Viticulture: from precision mapping to targeted fertilisation

Thursday April 03 2014 by Trans. by R.Radford

 

Whatever anyone claims, any fertiliser supplier who is seeking to reduce the spread application rate for their clients does it “not for reasons of philanthropy, but as a result of their professionalism”.  And, if we are to believe Alain Merly, Authentis consultant for the Frayssinet group (the market leader in France for organic fertilisers), the suppliers should be the first to be pleased that wine-growers “are no longer flippant about fertilisation” but have realised that “it links to the quality of the final product; the wine they produce”.  A significant “change in the relationship between upstream and downstream fertilisers”, was seen as the mainstay of a project to optimise fertilisation, run by the Vignerons de Buzet wine-growers’ cooperative (which, since 2007, has only used organic fertilisers, in compliance with AgriConfiance requirements).  This ambitious plan to rationalise current practice, aims to provide the exact amount of nutriments required:  no more, and certainly not less.  It rests upon a collaborative approach between interdependent partners.

The Buzet wine-growers’ cooperative has allowed Telespazio satellite services (led by the EarthLab environmental monitoring centre in Aquitaine), to map the terrain at the Gueyze estate (76 hectares in all).  In August 2013, during the onset of ripening, the Thales subsidiary also led a project where data was obtained using aerial photography from drones and satellites to produce an up-to-date map*.  With its precision, mapping vegetation from space is complemented by agronomic observations, for example in areas where vines need replacing.  Bringing together GIS (Geographic Information System) and empiricism, the new map that is produced allows a particular area to be divided into plots, according to how much fertiliser is needed (dosage of Orga6 being of 0.200 and 400kg/ha for an area of Merlot treated on 17th March).  This map, which represents precision wine-growing, must however remain usable in terms resolution sharpness.  Lilian Valette (Telespazio) also emphasised that “the concern when producing a map, is that the information does not get lost by using too many zones and colours!  It is important to adapt to the machine’s sensitivity levels, to the practicability of data processing and what can be achieved for individual plots or fields”.  The most recent partner in this collaborative project, the manufacturer New Holland, has used their in-house software (FarmWorks) in a spreader with an adjustable screw (in this case the GRV AgroVis) fitted with a kit showcased at the last SITEVI exhibition.  “GPS antenna, built-in control screen, electrical unit, counter and hydraulic unit” listed Pierre Cayrouse, who added that it was “the first time that the kit would be able to provide such a range of features on a full-scale model”.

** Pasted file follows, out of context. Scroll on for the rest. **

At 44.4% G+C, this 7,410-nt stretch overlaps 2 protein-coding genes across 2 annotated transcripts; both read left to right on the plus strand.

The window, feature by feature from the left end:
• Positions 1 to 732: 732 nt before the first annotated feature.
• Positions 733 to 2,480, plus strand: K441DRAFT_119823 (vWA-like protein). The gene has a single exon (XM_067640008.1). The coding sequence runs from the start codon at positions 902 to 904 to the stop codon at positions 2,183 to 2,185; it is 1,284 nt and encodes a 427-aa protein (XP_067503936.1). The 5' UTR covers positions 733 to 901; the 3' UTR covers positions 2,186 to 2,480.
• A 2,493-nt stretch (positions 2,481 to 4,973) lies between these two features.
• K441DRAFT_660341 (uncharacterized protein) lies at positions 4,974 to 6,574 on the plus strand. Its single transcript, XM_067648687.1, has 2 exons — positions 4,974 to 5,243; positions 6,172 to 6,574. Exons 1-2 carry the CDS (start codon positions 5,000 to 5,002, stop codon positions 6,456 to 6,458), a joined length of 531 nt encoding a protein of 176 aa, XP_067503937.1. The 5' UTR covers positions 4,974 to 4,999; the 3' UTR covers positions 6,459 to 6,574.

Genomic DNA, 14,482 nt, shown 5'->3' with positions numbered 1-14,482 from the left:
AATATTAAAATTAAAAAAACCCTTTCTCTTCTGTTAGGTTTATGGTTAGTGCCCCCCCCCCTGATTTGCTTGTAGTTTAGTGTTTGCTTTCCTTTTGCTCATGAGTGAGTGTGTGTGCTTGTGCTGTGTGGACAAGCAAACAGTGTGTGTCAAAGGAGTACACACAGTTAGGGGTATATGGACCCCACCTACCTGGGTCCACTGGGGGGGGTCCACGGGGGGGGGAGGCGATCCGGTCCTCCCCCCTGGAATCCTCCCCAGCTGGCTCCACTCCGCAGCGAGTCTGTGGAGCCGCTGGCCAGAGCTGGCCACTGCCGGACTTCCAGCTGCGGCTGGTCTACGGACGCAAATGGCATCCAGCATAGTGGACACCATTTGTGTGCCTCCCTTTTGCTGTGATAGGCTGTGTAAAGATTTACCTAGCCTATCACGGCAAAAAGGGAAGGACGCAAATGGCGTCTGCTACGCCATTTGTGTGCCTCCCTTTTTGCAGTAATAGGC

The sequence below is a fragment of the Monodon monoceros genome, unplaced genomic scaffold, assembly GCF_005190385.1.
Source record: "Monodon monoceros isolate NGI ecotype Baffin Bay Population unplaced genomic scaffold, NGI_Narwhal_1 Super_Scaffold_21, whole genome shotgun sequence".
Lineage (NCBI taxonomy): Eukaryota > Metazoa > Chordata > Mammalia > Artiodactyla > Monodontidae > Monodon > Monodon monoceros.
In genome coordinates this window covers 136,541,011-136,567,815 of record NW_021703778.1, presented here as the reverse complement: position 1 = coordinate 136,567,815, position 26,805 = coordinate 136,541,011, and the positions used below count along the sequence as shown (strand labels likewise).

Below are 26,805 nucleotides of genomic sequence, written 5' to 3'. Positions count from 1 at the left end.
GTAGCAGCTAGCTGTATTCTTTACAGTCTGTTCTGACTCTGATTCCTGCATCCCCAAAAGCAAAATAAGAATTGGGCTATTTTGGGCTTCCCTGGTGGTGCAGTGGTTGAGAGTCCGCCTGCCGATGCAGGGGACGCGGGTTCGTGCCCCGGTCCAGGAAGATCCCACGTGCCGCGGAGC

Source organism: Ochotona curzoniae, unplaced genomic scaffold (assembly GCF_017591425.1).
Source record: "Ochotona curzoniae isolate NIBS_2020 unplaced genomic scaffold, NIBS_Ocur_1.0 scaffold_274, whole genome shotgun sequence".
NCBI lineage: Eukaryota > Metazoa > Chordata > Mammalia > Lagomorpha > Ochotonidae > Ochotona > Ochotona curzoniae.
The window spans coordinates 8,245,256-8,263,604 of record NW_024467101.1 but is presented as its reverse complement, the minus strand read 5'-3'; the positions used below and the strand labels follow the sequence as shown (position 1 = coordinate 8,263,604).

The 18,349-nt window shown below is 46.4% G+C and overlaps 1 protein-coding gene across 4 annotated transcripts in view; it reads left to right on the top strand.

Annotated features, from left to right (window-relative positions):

*using the Normalized Difference Vegetation Index (NDVI) which shows the ratio of the difference between red and infra-red light reflected by vegetation.

 

[Source: Vitisphere; Photo: demonstration of targeted spreading on the Gueyze Estate, 17 March 2014]

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